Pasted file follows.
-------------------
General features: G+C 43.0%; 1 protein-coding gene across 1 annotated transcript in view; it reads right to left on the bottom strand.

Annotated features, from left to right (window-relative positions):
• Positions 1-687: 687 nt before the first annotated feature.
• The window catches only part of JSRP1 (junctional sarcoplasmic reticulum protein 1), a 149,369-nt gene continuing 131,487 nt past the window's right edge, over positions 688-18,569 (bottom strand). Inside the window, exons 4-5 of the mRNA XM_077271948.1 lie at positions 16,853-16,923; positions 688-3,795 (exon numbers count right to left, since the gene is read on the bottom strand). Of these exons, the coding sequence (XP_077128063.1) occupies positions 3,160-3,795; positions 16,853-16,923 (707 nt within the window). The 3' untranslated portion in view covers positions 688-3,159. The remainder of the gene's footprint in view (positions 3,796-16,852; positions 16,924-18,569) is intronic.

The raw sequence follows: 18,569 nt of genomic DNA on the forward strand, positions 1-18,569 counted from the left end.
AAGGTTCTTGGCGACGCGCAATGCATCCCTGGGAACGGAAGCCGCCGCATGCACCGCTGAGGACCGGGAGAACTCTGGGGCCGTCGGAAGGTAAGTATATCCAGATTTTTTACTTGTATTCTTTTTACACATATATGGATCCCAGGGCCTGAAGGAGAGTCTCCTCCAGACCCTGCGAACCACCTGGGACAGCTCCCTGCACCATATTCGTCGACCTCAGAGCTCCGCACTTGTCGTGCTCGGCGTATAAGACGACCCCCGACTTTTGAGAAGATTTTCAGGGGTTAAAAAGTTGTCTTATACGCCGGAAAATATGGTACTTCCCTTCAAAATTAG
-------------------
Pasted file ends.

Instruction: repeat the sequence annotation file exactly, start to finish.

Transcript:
General features: G+C 43.0%; 1 protein-coding gene across 1 annotated transcript in view; it reads right to left on the bottom strand.

Annotated features, from left to right (window-relative positions):
• Positions 1-687: 687 nt before the first annotated feature.
• The window catches only part of JSRP1 (junctional sarcoplasmic reticulum protein 1), a 149,369-nt gene continuing 131,487 nt past the window's right edge, over positions 688-18,569 (bottom strand). Inside the window, exons 4-5 of the mRNA XM_077271948.1 lie at positions 16,853-16,923; positions 688-3,795 (exon numbers count right to left, since the gene is read on the bottom strand). Of these exons, the coding sequence (XP_077128063.1) occupies positions 3,160-3,795; positions 16,853-16,923 (707 nt within the window). The 3' untranslated portion in view covers positions 688-3,159. The remainder of the gene's footprint in view (positions 3,796-16,852; positions 16,924-18,569) is intronic.

The raw sequence follows: 18,569 nt of genomic DNA on the forward strand, positions 1-18,569 counted from the left end.
AAGGTTCTTGGCGACGCGCAATGCATCCCTGGGAACGGAAGCCGCCGCATGCACCGCTGAGGACCGGGAGAACTCTGGGGCCGTCGGAAGGTAAGTATATCCAGATTTTTTACTTGTATTCTTTTTACACATATATGGATCCCAGGGCCTGAAGGAGAGTCTCCTCCAGACCCTGCGAACCACCTGGGACAGCTCCCTGCACCATATTCGTCGACCTCAGAGCTCCGCACTTGTCGTGCTCGGCGTATAAGACGACCCCCGACTTTTGAGAAGATTTTCAGGGGTTAAAAAGTTGTCTTATACGCCGGAAAATATGGTACTTCCCTTCAAAATTAG